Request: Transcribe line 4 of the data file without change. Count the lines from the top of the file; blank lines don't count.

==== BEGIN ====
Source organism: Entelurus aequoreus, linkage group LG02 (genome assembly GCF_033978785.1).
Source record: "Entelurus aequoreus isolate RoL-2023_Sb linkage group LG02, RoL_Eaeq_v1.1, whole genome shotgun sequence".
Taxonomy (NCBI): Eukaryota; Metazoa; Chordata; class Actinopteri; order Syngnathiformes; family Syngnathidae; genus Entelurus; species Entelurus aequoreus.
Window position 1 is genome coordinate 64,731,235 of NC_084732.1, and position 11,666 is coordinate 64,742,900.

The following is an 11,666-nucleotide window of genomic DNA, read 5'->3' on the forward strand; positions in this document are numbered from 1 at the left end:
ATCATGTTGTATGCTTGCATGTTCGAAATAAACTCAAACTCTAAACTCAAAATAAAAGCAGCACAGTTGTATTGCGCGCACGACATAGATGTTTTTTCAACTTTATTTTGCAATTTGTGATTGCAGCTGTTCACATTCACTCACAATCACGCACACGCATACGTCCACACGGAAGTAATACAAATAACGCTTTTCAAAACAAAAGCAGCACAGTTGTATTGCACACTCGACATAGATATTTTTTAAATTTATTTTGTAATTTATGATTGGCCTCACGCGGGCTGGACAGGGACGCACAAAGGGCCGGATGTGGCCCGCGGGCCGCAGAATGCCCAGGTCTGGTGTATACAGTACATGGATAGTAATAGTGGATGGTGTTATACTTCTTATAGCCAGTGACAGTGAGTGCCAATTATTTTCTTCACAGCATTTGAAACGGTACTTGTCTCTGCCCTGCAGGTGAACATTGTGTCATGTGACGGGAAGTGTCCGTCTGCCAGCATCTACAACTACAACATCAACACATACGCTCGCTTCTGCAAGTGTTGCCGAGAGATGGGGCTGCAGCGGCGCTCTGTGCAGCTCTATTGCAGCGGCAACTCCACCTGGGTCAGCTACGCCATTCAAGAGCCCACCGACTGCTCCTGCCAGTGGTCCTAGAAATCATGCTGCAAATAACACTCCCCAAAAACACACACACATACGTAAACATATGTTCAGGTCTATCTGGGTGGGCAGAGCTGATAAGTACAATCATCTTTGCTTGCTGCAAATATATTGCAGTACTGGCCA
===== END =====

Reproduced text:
Window position 1 is genome coordinate 64,731,235 of NC_084732.1, and position 11,666 is coordinate 64,742,900.